DANIEL PYNE was born in Chicago, raised in Colorado, educated at Stanford University, and now lives in Los Angeles and Santa Fe with his wife, children, dogs, cats, a lizard, and an extremely sullen box turtle his grown children left in their wake. He is the author of three novels: Fifty Mice, Twentynine Palms, and A Hole in the Ground Owned by a Liar. Among Pyne’s film credits are the remake of The Manchurian Candidate, Pacific Heights, Any Given Sunday and Fracture. Pyne’s television work spans from the seminal hipster cop show Miami Vice to the recent Fox series from J.J. Abrams, Alcatraz. Pyne has worked as a silk screen printer, journalist, cartoonist, advertising copywriter, screenwriter, director, and occasionally teaches writing at UCLA’s graduate school of film.
A Novel in Three Decades
Blue Rider Press – March 7, 2017
Renowned Hollywood screenwriter Daniel Pyne returns with three inter-connected novellas of nasty crimes and nastier cops in Southern California.
Dan Pyne returns with a collection of three novellas about SoCal’s police underworld, each set in a different decade. Together, Pyne’s novellas reflect the changing mores of California, illuminating the different crimes but unchanging human frailties of different times.
Praise for CATALINA EDDY
“All three stories sustain noir conventions: smart, smart-aleck male main characters; women menaced by corrupt and powerful men; daunting weather; a staccato prose style; and an existential attitude. The stories end, mostly, happily (at least for the survivors), and ultimately hope is affirmed despite depressing meteorological conditions. Overall, three engaging and satisfying adventures. A worthy addition to the shelf, between “noir” and now.“―Kirkus Reviews
“Pyne’s wounded characters walk their mean streets honorably in this compelling account of attempts to find sense in a
senseless world.”—Publishers Weekly, starred review
“Daniel Pyne flips all the standards upside-down with Catalina Eddy and in the process delivers a classic California
noir—times three. This is Pyne’s masterpiece. I guarantee no reader will go wanting.”—Michael Connelly
“Pyne delivers his noir in vivid, often gorgeous prose… Although television may be where the action is, it’s a big, all-out novel like this that lets Pyne display the full range of his talents.”—Washington Post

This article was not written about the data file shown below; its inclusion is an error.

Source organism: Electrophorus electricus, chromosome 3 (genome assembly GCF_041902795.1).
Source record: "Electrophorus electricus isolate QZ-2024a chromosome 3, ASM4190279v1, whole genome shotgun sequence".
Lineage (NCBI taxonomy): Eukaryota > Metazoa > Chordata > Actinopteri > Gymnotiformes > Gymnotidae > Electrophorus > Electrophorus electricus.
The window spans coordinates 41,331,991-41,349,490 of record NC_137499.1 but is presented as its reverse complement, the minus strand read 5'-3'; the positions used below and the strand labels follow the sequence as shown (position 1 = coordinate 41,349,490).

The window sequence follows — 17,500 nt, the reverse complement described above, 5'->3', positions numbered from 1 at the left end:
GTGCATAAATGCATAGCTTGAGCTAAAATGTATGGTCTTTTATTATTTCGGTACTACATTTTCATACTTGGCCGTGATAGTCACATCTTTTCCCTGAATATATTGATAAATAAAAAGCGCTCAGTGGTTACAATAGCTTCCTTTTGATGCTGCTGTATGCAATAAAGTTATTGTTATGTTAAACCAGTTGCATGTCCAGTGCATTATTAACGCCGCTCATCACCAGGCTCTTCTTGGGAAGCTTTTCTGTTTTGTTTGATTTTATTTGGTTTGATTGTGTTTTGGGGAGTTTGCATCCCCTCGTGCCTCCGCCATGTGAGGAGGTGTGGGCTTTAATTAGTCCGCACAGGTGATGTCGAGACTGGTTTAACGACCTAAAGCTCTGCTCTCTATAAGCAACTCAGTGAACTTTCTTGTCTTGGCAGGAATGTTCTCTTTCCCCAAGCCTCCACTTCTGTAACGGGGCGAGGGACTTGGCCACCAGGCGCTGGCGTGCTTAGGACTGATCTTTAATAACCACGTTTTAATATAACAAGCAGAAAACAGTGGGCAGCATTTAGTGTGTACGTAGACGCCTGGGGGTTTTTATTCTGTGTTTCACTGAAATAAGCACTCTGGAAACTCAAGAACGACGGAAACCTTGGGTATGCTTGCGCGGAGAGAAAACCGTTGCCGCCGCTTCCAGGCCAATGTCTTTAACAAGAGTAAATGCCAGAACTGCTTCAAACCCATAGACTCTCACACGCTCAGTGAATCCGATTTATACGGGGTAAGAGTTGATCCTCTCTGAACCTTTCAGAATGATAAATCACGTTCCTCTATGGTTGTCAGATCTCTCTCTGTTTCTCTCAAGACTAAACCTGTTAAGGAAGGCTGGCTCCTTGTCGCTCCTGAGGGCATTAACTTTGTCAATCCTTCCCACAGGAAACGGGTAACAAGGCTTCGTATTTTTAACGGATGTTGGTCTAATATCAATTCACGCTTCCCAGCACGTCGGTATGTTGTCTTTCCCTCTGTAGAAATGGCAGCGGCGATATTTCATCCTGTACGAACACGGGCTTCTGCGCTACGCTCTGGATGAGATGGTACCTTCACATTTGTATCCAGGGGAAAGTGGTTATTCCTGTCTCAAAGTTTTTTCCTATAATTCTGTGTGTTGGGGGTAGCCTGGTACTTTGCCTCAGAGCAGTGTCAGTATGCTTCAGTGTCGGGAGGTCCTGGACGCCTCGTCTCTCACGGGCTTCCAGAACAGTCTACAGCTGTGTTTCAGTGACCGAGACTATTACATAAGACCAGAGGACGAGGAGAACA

“Catalina Eddy is…very visually written—[Pyne] puts the reader firmly into each scene as the story unfolds.“—Ruth Kinane, Entertainment Weekly
“While these three stories are connected through loosely related characters, they are, more importantly, linked by compelling storytelling, and by laughter, love, and honor.“—Huffington Post
“The three novellas, taken separately, are each well-crafted noirs. They’ve got the mood, the characters, the settings, and the stories that keep noir fiction alive. But taken together, Catalina Eddy is much greater than the sum of its parts…Daniel Pyne really gets it—his language is deft, his storytelling skills spectacular.“—LitReactor
“Pyne, who has also written successfully for television and film, turns in a quick-paced trio of gritty yarns with staccato dialog and grim survivors, all seeking redemption in whatever form is allowed.“—Library Journal
Blue Rider Press – December 30, 2014
What if a man is placed in the Federal Witness Protection Program against his will?
And doesn’t even know what he supposedly knows that merits a new name, a new identity, a new life?
Jay Johnson is an Average Joe, a thirty-something guy with a job in telephone sales, a regular pick-up basketball game, and a devoted girlfriend he seems ready to marry. But one weekday afternoon, he’s abducted on a Los Angeles Metro train, tranquilized, interrogated, and his paper trail obliterated. What did he see, what terrible crime—or criminal—is he keeping secret? It must be something awfully big. The trouble is, Jay has no clue.
Furious and helpless, and convinced that the government has made a colossal mistake, Jay is involuntarily relocated to a community on Catalina Island—which turns out to be inhabited mainly by other protected witnesses. Isolated in a world of strangers, Jay begins to realize that only way out is through the twisted maze of lies and unreliable memories swirling through his own mind. If he can locate—or invent—a repressed memory that might satisfy the Feds, maybe he can make it back to the mainland and his wonderful, even if monotonous, life.
Set in a noir contemporary L.A. and environs, Fifty Mice is a Hitchcockian thriller as surreal and mysterious as a Kafka nightmare. Chilling, paranoiac, and thoroughly original, it will have readers grasping to distinguish what is real and what only seems that way.
Praise for FIFTY MICE
“[A] wonderfully paranoid jaunt through competing realities…Pyne’s confident hand guides readers to a surprising, popcorn-dropping final twist.”—Publishers Weekly
“Drawing on the noir tradition…a serious consideration of memory and how it functions, or doesn’t.”—Booklist
“Exceedingly clever, expertly timed, and dripping with paranoia, the nightmarish scenario at the center of this thrilling story turns on a kick-ass dime.”—Karin Slaughter
“Screenwriter and author Pyne (Twentynine Palms) weaves a smart, exceedingly clever, and unusual tale with a horrible secret at its center, which is as much a late coming-of-age story as it is a thriller. Fans of brainy noir will find much to love in this highly satisfying, big-screen-ready book“—Kristin Centorcelli, Library Journal
“A unique thrill ride… A real cat-and-mouse story… This plot is both gripping and suspenseful, as the author offers up a secret that will make all us ‘normal’ people out there think long and hard about the people powerful enough to change lives in an instant. Pyne is an extremely clever writer.“—Suspense Magazine